Virgin Media Customers Urged to Change Passwords

Virgin Media Customers Urged to Change Passwords

Virgin Media customers using the broadband giant’s Super Hub 2 routers have been urged to change their passwords after a Which? investigation revealed they could be cracked in days, allowing attackers to access connected home devices.

There are currently over 860,000 users of these router models in the UK potentially exposed if they are still using the default password printed on the router, the report claimed.

Using publicly available hacking tools the consumer reviews site was able to crack the password in just a few days, given it’s just eight characters long and uses only lowercase A-Z letters.

Doing so also gave the investigators access to the router’s configuration page and the ability to target other connected devices on the home network – which could range from smart baby monitors to home security systems.

Users were urged to replace default passwords with new credentials of at least 12 characters, including a mix of upper and lower-case letters, and numbers.

Those on the Super Hub 3 are apparently not at risk as it includes strong passwords by default.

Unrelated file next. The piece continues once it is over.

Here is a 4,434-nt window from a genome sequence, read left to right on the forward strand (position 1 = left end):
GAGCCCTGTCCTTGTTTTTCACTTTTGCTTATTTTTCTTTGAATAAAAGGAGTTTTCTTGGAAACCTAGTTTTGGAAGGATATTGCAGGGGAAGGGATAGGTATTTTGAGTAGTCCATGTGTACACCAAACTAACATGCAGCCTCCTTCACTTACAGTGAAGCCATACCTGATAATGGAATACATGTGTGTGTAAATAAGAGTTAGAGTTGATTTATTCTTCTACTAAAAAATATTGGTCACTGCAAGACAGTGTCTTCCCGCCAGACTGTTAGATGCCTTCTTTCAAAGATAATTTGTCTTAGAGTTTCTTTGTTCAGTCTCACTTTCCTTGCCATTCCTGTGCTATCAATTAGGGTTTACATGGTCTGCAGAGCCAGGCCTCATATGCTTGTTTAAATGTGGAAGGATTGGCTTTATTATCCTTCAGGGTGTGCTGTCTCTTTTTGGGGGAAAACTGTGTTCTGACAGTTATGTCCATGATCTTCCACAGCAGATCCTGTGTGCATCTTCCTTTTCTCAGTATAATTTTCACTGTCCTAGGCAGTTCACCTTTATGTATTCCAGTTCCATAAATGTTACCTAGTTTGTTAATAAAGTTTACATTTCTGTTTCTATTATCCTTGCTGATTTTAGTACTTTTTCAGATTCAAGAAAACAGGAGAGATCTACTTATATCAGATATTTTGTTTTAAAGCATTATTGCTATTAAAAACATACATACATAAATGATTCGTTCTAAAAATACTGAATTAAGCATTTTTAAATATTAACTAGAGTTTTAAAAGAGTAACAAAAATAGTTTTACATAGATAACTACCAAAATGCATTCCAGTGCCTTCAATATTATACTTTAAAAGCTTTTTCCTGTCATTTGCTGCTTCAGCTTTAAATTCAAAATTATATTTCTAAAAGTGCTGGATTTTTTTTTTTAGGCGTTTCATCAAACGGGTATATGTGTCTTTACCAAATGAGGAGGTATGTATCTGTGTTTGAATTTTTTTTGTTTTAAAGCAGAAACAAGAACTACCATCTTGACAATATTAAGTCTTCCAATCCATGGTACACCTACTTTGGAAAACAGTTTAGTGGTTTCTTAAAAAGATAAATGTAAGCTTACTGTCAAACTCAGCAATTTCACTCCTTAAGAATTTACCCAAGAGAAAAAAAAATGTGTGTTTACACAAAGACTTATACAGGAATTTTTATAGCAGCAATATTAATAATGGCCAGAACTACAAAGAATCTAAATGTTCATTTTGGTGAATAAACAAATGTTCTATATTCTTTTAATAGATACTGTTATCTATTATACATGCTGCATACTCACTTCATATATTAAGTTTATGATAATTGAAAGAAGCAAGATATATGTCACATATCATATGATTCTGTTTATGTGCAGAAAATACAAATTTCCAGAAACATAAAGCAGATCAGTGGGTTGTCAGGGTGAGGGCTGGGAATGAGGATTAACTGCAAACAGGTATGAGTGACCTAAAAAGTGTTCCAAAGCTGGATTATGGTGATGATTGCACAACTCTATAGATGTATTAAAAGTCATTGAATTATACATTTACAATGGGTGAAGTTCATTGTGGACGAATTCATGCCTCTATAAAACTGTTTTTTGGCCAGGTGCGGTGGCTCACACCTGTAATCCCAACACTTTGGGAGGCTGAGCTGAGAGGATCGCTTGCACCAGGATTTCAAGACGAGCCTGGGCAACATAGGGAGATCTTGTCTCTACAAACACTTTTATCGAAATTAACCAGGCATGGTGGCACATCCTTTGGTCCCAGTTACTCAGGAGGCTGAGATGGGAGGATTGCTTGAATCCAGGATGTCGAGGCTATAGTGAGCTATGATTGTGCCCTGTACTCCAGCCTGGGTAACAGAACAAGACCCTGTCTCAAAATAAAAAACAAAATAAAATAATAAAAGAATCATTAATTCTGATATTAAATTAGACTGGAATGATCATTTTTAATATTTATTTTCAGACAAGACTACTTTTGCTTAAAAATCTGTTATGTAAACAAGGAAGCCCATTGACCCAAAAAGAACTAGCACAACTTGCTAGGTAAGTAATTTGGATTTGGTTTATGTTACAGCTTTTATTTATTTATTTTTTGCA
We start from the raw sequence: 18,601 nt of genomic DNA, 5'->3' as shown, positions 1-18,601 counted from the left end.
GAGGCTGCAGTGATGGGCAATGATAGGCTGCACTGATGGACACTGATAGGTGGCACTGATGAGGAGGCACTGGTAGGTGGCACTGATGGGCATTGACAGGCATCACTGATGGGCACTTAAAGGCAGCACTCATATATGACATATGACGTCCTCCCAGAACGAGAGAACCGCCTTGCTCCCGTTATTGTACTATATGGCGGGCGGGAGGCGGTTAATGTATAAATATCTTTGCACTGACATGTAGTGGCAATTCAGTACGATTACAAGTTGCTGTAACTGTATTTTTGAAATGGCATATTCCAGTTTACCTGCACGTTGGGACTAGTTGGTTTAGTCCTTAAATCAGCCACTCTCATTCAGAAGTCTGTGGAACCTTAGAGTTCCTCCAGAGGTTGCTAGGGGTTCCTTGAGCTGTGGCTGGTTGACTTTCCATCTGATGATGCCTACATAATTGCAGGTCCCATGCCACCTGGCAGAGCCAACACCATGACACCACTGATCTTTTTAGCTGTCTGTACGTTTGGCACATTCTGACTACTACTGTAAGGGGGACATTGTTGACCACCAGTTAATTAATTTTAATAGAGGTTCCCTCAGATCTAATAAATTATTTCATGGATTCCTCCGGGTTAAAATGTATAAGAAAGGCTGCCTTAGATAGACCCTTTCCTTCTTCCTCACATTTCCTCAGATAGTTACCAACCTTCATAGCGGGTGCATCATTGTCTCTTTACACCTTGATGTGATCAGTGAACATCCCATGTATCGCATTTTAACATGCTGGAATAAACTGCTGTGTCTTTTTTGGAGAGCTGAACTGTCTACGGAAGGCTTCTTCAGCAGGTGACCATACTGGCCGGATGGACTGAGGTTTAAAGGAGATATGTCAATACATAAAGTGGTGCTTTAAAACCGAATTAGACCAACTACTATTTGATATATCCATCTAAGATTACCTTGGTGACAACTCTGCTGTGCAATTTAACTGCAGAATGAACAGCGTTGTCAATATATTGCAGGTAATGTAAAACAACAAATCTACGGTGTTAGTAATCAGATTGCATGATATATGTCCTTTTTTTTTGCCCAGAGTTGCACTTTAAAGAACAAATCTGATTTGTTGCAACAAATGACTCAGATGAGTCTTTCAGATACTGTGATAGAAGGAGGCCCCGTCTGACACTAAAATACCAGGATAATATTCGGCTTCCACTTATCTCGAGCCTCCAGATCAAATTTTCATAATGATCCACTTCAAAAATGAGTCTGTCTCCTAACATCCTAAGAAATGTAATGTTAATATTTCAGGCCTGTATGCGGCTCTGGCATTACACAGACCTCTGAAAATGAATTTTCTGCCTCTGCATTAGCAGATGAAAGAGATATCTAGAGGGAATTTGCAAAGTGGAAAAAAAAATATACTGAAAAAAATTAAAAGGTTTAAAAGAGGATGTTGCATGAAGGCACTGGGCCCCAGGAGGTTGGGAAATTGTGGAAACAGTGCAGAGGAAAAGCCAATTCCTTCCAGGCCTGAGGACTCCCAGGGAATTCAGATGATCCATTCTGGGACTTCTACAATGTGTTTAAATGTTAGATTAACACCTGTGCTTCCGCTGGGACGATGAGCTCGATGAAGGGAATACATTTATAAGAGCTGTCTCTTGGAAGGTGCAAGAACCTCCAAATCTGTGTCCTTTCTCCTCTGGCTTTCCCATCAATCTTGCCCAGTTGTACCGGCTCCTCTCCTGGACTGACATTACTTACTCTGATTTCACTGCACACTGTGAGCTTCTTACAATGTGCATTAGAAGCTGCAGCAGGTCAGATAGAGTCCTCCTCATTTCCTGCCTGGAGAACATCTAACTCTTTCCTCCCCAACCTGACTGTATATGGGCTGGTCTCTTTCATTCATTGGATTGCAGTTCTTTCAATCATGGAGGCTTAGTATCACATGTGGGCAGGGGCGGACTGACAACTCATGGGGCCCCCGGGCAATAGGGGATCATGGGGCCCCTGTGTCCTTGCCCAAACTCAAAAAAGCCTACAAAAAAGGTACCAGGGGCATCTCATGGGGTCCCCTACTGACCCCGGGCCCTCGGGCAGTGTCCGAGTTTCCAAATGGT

The news comes just a week after researchers revealed a serious software bug in Netgear-produced Super Hub 2 and Super Hub 2AC models could have allowed hackers to remotely monitor users’ internet traffic.

Trend Micro's Bharat Mistry argued that router and IoT device manufacturers are still treating security as an afterthought as they rush to get products to market as quickly as possible and with easy set-up for the end user.

“The use of default usernames and passwords is a common technique used by most manufacturers to allow basic setup of the device, however it is the exploitation of these parameters that hackers use to compromise a device,” he added.

“If manufacturers took some basic steps such as on activation the consumer of the device is forced to change the username and password that would at least ensure credentials shipped with the product couldn’t be used.”

Source: Information Security Magazine